Securing material to the bed was also a massive leaving curve, wood and thick material are easy to clamp down using spare bits of wood, however thin styrene and upcut bits want to pull the material away from the bed. Double sided tape gums up the bits so not very good, recently I’ve learnt that low tack masking take on the bed and workpiece with a dab of superglue in the middle works wonders, but am yet to try this.
As a DIY solution I made a vacuum bed using an old vacuum cleaner. Using holes and channels the vacuum helps hold down the material and is essential for cutting 1mm styrene for skins.
Due to the issues I had with the belts and stiffness of the eShapeoko I recently upgraded to a 1000*750mm Workbee from Ooznest. As it’s the same size I was able to use the existing vacuum table, electronics, stepper motors and Kress spindle.
If you buy a hobby CNC now your budget choice of router is typically a Dewalt or Makita that can be mounted on the Z axis. Water cooled spindles are the next step up, but this quickly gets expensive. Earlier on in my CNC journey I found the Chinese air cooled 400W spindle I was using was underpowered, especially when the feed rates were increased to cut material quicker. The Kress 1050 at the time was the hobbyists choice (along with the Gecko G540) so I use one of these on my setup, like the G540 the Kress never misses a beat.
With CNC work there are typically 3 different pieces of software involved, these are:
CAD to produce the dxf/dwg (potentially pdf)
CAM to change the vector line work of the dxf for example to gcode. This takes into account feed rates, cutter diameters and maximising how much you can cut from a single piece of material.
CNC software that takes the gcode and translates this to movement of the router.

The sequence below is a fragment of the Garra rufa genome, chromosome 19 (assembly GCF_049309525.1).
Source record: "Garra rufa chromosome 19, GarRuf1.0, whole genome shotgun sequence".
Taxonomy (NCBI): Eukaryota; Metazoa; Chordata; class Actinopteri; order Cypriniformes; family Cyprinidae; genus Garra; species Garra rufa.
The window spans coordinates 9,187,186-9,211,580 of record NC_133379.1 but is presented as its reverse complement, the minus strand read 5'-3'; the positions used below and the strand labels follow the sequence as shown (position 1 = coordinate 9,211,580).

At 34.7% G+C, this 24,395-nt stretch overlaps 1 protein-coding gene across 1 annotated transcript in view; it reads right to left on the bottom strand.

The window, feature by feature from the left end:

There is enough out there about CAD software so skipping over this, but if you are a Fusion 360 user this has the CAM software built in so you can export gcode to save you money on the CAM software.
For the CAM software I use a really old version of Vectric Cut 2D, which is very antiquated but still works and is relatively easy to use and runs on a low spec PC. The newer versions of Cut 2D have a 24” limitation so not enough to cut skins, and the PRO version is a lot more expensive. They also do other software that allows 3D profile cuts, but this is more expensive.
Mach3 is a ‘popular’ choice for converting the gcode into stepper motor steps, however this needs to be purchased. There are free solutions available such as LinuxCNC for anyone with a spare Linux desktop and UGS (Universal Gcode Sender) if you want to send commands via USB to the controller. Some controllers such as the Duet 2 have the CAM software and controller as a single software/hardware solution.
The Duet 2 is a modern controller that can work independently of a PC and work from Ethernet/wireless, the gcode is uploaded and then the on-board hardware also controls the steppers.
A lower cost solution is RAMPs that combines an Arduino and stepper motor controllers, the software sends gcode to the Arduinno via serial which is then processed and sent to the stepper motors.
Here is a picture of my cobbled together controller (during partial rebuild of the limit switches), it takes inbound USB from UGS (Universal Gcode Sender) and then sends this to the Gecko G540 via the parallel port. It’s not an elegant solution, but works given the older G540 hardware.
And here is the current machine I have, the electronics are mid rebuild due to changing the limit switches from passive on/off to active ones with noise filtering. For some reason the upgraded machine has a lot more noise than the older one, despite the electronics being the same.
The base of the CNC is a DIY torsion table to minimise flex, and works incredibly well and also acts as storage.
There are two main changes to the machine from stock, the first being the taller Y-gantry plates and the second being the slight change to one end. Both were needed to retrofit the vacuum table in and maintain the z working height.
I have been around CNCs since my early adult life. Back in the day I used to have me own sign company, and although I didn’t have a CNC myself, I often used external CNC companies when simply manually cutting around a vinyl template wasn’t good enough. So I was already familiar in how to setup artwork ready to cut. After I closed the company in the early 2000’s and moved on to what I do now, my brother who worked for me at the time, continued on in the sign business and now is the manager of a local sign company in Leigh. They have a large format industrial CNC, which without access to, I certainly would have never built my R2. Almost all of my R2 (with the expection of the dome and greeblies) has been cut on that machine out of mainly 19mm Foamex and 2mm Aluminium.